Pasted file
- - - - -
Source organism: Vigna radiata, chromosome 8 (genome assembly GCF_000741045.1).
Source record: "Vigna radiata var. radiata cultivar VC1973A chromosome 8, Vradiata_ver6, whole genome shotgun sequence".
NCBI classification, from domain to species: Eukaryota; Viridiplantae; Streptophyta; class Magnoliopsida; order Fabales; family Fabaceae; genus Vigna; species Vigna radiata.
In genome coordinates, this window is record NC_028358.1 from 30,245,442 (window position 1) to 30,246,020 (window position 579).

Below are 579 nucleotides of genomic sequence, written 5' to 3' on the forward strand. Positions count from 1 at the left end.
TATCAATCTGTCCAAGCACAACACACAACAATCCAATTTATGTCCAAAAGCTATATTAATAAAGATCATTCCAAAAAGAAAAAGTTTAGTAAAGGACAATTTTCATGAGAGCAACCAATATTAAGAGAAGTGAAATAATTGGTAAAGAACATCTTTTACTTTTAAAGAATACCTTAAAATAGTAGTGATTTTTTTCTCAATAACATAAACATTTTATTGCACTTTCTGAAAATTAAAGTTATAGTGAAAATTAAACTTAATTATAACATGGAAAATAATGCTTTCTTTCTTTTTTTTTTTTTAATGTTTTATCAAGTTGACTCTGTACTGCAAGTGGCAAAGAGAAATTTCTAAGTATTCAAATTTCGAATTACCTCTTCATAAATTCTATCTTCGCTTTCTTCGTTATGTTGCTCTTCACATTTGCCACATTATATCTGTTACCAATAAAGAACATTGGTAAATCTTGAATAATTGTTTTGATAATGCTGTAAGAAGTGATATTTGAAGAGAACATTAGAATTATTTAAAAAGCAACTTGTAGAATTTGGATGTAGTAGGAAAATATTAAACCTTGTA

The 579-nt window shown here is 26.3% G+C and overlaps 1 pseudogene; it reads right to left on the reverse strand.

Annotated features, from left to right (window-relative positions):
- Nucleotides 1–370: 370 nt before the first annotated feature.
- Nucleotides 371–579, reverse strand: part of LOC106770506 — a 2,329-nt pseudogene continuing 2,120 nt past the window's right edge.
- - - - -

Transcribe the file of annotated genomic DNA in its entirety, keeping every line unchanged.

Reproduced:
Source organism: Vigna radiata, chromosome 8 (genome assembly GCF_000741045.1).
Source record: "Vigna radiata var. radiata cultivar VC1973A chromosome 8, Vradiata_ver6, whole genome shotgun sequence".
NCBI classification, from domain to species: Eukaryota; Viridiplantae; Streptophyta; class Magnoliopsida; order Fabales; family Fabaceae; genus Vigna; species Vigna radiata.
In genome coordinates, this window is record NC_028358.1 from 30,245,442 (window position 1) to 30,246,020 (window position 579).

Below are 579 nucleotides of genomic sequence, written 5' to 3' on the forward strand. Positions count from 1 at the left end.
TATCAATCTGTCCAAGCACAACACACAACAATCCAATTTATGTCCAAAAGCTATATTAATAAAGATCATTCCAAAAAGAAAAAGTTTAGTAAAGGACAATTTTCATGAGAGCAACCAATATTAAGAGAAGTGAAATAATTGGTAAAGAACATCTTTTACTTTTAAAGAATACCTTAAAATAGTAGTGATTTTTTTCTCAATAACATAAACATTTTATTGCACTTTCTGAAAATTAAAGTTATAGTGAAAATTAAACTTAATTATAACATGGAAAATAATGCTTTCTTTCTTTTTTTTTTTTTAATGTTTTATCAAGTTGACTCTGTACTGCAAGTGGCAAAGAGAAATTTCTAAGTATTCAAATTTCGAATTACCTCTTCATAAATTCTATCTTCGCTTTCTTCGTTATGTTGCTCTTCACATTTGCCACATTATATCTGTTACCAATAAAGAACATTGGTAAATCTTGAATAATTGTTTTGATAATGCTGTAAGAAGTGATATTTGAAGAGAACATTAGAATTATTTAAAAAGCAACTTGTAGAATTTGGATGTAGTAGGAAAATATTAAACCTTGTA

The 579-nt window shown here is 26.3% G+C and overlaps 1 pseudogene; it reads right to left on the reverse strand.

Annotated features, from left to right (window-relative positions):
- Nucleotides 1–370: 370 nt before the first annotated feature.
- Nucleotides 371–579, reverse strand: part of LOC106770506 — a 2,329-nt pseudogene continuing 2,120 nt past the window's right edge.